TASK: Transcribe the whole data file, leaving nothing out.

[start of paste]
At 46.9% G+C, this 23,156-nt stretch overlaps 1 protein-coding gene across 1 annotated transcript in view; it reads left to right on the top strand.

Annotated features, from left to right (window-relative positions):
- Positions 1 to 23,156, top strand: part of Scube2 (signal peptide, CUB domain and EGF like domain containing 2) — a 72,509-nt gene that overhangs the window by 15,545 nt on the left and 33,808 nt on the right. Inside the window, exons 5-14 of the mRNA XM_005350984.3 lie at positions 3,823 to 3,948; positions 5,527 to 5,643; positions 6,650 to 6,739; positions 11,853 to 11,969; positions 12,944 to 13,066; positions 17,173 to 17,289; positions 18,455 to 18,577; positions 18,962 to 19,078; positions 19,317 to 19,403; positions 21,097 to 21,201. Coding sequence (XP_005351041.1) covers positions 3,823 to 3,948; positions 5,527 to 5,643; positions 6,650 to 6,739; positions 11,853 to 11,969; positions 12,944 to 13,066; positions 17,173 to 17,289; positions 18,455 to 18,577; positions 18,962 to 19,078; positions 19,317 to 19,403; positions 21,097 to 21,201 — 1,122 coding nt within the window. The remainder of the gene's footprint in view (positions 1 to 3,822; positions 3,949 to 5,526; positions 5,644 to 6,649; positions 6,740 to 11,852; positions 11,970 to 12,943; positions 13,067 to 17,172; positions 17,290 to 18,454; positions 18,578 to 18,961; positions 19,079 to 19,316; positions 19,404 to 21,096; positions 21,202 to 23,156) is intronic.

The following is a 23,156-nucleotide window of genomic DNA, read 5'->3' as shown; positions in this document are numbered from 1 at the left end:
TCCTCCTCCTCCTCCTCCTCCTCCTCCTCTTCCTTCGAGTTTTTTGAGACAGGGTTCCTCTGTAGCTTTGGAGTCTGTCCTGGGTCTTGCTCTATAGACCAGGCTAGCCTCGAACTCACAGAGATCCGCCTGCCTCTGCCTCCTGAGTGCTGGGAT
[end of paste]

At 46.9% G+C, this 23,156-nt stretch overlaps 1 protein-coding gene across 1 annotated transcript in view; it reads left to right on the top strand.

Annotated features, from left to right (window-relative positions):
- Positions 1 to 23,156, top strand: part of Scube2 (signal peptide, CUB domain and EGF like domain containing 2) — a 72,509-nt gene that overhangs the window by 15,545 nt on the left and 33,808 nt on the right. Inside the window, exons 5-14 of the mRNA XM_005350984.3 lie at positions 3,823 to 3,948; positions 5,527 to 5,643; positions 6,650 to 6,739; positions 11,853 to 11,969; positions 12,944 to 13,066; positions 17,173 to 17,289; positions 18,455 to 18,577; positions 18,962 to 19,078; positions 19,317 to 19,403; positions 21,097 to 21,201. Coding sequence (XP_005351041.1) covers positions 3,823 to 3,948; positions 5,527 to 5,643; positions 6,650 to 6,739; positions 11,853 to 11,969; positions 12,944 to 13,066; positions 17,173 to 17,289; positions 18,455 to 18,577; positions 18,962 to 19,078; positions 19,317 to 19,403; positions 21,097 to 21,201 — 1,122 coding nt within the window. The remainder of the gene's footprint in view (positions 1 to 3,822; positions 3,949 to 5,526; positions 5,644 to 6,649; positions 6,740 to 11,852; positions 11,970 to 12,943; positions 13,067 to 17,172; positions 17,290 to 18,454; positions 18,578 to 18,961; positions 19,079 to 19,316; positions 19,404 to 21,096; positions 21,202 to 23,156) is intronic.

The following is a 23,156-nucleotide window of genomic DNA, read 5'->3' as shown; positions in this document are numbered from 1 at the left end:
TCCTCCTCCTCCTCCTCCTCCTCCTCCTCTTCCTTCGAGTTTTTTGAGACAGGGTTCCTCTGTAGCTTTGGAGTCTGTCCTGGGTCTTGCTCTATAGACCAGGCTAGCCTCGAACTCACAGAGATCCGCCTGCCTCTGCCTCCTGAGTGCTGGGAT